The findings were published online Feb. 15 in the journal Nature Medicine.
The study was a "phase II" trial, meaning that a third study would be necessary before the treatment could be approved.
There's more to be done, however, Mitsuyasu said.
"We need to figure out how best to perfect this approach. There are a lot of things that we could potentially do," he said. But in the big picture, the research represents "the first clear indication in a randomized and controlled study that there is a biologic effect of gene therapy" for HIV, he added.
The new approach holds promise, said Rowena Johnston, vice president of research at the Foundation for AIDS Research (amFAR) in New York City.
"One of the striking successes of this particular approach is its apparent safety, which is no small matter given the history so far of gene therapy interventions," she said. "Gene therapy will probably represent an exciting new frontier that will receive increasing attention in the coming years. There are so many unexplored avenues to pursue with the real potential to provide a lasting solution for HIV/AIDS."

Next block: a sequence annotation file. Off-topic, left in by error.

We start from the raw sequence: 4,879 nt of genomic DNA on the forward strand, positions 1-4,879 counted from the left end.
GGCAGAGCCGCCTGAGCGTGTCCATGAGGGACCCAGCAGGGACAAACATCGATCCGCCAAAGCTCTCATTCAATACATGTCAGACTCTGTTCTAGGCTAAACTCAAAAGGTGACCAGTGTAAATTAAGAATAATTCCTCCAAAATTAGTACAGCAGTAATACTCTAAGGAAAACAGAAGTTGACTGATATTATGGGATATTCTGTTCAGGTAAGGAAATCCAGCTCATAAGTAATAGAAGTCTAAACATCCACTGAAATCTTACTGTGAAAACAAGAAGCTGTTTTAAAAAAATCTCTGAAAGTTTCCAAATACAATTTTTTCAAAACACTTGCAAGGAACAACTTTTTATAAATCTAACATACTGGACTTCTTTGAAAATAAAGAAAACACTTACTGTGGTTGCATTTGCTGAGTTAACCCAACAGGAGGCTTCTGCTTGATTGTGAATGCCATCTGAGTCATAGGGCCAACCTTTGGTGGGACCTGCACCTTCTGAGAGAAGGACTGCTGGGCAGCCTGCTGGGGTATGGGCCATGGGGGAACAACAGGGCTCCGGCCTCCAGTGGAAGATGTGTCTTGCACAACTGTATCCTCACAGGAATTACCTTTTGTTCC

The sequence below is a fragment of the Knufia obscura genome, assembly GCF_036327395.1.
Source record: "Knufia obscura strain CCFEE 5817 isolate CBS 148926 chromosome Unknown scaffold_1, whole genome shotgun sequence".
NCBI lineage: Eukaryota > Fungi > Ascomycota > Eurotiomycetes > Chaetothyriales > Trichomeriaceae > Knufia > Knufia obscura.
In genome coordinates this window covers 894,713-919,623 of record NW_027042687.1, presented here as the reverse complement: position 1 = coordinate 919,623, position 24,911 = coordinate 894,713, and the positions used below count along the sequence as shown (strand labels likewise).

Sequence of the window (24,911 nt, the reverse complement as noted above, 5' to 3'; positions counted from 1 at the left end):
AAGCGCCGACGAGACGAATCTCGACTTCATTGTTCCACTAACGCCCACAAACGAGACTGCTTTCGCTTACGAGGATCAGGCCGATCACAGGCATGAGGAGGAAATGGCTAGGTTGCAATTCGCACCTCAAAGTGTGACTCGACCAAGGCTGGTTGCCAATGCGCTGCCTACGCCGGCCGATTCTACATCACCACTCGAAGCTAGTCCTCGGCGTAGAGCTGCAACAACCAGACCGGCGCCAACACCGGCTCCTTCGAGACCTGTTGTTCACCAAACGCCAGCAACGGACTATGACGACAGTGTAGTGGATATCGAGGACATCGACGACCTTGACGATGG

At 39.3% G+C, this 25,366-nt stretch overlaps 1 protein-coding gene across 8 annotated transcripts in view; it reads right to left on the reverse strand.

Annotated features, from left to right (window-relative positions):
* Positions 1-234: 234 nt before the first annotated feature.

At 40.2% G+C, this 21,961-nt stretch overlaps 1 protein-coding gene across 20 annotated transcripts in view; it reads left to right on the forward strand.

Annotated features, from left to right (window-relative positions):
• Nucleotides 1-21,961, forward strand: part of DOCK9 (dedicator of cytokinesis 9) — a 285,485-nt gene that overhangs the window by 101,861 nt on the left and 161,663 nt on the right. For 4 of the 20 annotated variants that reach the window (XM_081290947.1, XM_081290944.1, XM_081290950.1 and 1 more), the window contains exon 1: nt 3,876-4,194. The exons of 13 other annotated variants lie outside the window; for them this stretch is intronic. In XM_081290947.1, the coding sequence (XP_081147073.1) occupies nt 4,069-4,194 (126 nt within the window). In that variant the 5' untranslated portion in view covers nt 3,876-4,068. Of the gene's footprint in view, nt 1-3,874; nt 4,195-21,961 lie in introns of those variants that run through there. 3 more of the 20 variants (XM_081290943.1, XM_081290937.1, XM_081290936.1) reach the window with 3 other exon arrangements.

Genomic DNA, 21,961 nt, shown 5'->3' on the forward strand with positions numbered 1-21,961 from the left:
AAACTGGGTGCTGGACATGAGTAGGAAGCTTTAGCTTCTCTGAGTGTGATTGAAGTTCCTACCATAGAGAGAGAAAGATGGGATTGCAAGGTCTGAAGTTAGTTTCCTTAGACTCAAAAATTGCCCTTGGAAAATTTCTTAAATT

To learn more about gene therapy, visit the Human Genome Project Information.
SOURCES: Ronald Mitsuyasu, M.D., director of the University of California, Los Angeles Center for Clinical AIDS Research and Education; Rowena Johnston, Ph.D., vice president of research, Foundation for AIDS Research, New York City. Feb. 15, 2009, Nature Medicine, online
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